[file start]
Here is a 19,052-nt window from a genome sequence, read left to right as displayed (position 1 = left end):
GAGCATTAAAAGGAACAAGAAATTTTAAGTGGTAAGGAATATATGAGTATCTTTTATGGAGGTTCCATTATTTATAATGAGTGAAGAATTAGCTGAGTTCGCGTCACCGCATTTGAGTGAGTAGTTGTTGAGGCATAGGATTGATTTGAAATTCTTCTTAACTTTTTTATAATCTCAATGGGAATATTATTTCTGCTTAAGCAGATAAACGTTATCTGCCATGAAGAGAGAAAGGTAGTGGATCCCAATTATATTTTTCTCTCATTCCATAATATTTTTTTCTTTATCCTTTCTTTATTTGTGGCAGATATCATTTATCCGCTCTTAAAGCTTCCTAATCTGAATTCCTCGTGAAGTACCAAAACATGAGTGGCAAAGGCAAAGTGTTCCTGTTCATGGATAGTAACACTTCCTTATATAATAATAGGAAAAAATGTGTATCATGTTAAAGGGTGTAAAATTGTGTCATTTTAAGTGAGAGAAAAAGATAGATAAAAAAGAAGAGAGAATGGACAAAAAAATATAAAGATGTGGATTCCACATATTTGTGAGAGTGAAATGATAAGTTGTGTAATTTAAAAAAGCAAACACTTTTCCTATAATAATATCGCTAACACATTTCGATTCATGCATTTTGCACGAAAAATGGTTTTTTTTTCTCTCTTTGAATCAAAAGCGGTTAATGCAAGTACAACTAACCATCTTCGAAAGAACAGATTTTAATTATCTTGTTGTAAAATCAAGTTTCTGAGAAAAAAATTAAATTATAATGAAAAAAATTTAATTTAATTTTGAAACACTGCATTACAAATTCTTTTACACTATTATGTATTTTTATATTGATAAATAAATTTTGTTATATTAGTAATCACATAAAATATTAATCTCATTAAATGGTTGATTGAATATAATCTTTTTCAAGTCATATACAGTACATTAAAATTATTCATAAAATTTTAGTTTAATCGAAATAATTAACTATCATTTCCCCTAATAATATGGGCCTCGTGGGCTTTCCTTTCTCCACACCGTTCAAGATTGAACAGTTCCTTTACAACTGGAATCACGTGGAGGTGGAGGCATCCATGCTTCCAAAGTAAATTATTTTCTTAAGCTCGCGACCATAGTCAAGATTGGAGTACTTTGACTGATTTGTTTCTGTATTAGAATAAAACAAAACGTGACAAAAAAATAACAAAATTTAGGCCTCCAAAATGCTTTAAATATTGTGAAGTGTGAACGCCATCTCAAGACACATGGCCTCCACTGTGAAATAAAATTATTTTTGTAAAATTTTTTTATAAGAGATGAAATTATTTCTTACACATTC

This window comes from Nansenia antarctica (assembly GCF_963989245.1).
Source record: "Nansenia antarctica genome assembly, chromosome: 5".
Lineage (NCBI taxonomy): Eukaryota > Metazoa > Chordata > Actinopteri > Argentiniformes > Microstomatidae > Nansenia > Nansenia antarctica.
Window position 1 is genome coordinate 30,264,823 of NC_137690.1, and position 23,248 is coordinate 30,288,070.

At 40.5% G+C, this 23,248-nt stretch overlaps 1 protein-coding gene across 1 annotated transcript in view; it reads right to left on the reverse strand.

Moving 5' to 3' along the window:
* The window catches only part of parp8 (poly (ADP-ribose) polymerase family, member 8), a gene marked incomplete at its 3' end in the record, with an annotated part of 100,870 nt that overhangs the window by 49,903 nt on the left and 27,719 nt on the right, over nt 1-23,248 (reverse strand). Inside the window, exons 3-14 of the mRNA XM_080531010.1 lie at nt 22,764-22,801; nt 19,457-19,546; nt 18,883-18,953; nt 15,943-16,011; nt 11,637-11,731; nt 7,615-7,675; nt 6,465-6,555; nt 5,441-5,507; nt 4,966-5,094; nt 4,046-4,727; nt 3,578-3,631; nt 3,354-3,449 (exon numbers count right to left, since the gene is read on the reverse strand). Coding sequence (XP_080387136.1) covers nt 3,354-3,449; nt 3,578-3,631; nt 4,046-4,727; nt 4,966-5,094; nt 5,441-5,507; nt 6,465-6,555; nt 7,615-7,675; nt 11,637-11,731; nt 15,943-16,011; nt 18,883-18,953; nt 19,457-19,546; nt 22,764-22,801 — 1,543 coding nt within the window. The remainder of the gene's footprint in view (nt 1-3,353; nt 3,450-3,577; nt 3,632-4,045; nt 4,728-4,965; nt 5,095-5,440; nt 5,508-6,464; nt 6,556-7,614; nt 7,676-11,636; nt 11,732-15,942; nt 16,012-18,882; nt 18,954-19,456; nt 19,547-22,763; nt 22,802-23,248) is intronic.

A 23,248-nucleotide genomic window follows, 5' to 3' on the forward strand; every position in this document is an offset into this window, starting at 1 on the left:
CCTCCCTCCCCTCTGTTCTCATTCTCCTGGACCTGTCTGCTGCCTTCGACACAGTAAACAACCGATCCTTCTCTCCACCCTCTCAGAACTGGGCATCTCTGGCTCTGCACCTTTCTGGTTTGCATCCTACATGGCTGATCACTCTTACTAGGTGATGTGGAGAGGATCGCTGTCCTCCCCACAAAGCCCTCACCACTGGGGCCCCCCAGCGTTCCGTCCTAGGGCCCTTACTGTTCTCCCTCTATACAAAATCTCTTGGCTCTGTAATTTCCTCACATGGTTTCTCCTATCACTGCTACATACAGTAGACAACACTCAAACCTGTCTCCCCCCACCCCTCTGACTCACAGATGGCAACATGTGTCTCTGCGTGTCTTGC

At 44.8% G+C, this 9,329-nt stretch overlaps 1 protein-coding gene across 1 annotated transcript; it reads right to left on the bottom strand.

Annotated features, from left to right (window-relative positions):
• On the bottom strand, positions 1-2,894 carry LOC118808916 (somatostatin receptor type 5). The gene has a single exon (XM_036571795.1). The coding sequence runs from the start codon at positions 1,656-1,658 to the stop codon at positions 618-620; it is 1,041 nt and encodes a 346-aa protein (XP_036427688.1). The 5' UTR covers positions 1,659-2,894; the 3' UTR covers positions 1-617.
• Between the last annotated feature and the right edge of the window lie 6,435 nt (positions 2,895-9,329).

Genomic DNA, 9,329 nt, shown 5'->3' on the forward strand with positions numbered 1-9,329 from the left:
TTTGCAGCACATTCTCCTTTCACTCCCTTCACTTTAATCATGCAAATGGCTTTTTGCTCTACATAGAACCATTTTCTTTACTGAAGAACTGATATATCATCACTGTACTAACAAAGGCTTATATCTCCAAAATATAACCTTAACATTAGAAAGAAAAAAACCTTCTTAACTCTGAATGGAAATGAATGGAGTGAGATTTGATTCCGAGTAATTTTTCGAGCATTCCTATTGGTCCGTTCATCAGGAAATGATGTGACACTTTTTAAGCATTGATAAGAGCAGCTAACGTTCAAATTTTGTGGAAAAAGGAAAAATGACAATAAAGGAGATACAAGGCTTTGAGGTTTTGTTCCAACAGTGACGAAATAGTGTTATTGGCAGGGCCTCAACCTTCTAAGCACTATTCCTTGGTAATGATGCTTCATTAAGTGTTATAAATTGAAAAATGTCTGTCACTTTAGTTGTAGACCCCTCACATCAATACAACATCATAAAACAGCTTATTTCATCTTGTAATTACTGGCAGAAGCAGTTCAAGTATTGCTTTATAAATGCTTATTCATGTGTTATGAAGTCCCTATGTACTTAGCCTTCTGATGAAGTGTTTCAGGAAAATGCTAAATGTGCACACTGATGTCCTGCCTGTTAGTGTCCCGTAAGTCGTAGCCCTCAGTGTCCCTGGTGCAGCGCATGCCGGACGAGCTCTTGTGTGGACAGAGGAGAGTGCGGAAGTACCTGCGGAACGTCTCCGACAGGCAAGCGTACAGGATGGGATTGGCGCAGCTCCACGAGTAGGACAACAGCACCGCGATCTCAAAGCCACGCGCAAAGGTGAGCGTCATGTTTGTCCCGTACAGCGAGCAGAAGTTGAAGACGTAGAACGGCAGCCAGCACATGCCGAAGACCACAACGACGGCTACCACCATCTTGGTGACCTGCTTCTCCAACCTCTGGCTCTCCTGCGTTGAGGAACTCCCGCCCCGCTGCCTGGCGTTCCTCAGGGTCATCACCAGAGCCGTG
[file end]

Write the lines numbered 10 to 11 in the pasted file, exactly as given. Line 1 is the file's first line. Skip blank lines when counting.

A 23,248-nucleotide genomic window follows, 5' to 3' on the forward strand; every position in this document is an offset into this window, starting at 1 on the left:
CCTCCCTCCCCTCTGTTCTCATTCTCCTGGACCTGTCTGCTGCCTTCGACACAGTAAACAACCGATCCTTCTCTCCACCCTCTCAGAACTGGGCATCTCTGGCTCTGCACCTTTCTGGTTTGCATCCTACATGGCTGATCACTCTTACTAGGTGATGTGGAGAGGATCGCTGTCCTCCCCACAAAGCCCTCACCACTGGGGCCCCCCAGCGTTCCGTCCTAGGGCCCTTACTGTTCTCCCTCTATACAAAATCTCTTGGCTCTGTAATTTCCTCACATGGTTTCTCCTATCACTGCTACATACAGTAGACAACACTCAAACCTGTCTCCCCCCACCCCTCTGACTCACAGATGGCAACATGTGTCTCTGCGTGTCTTGC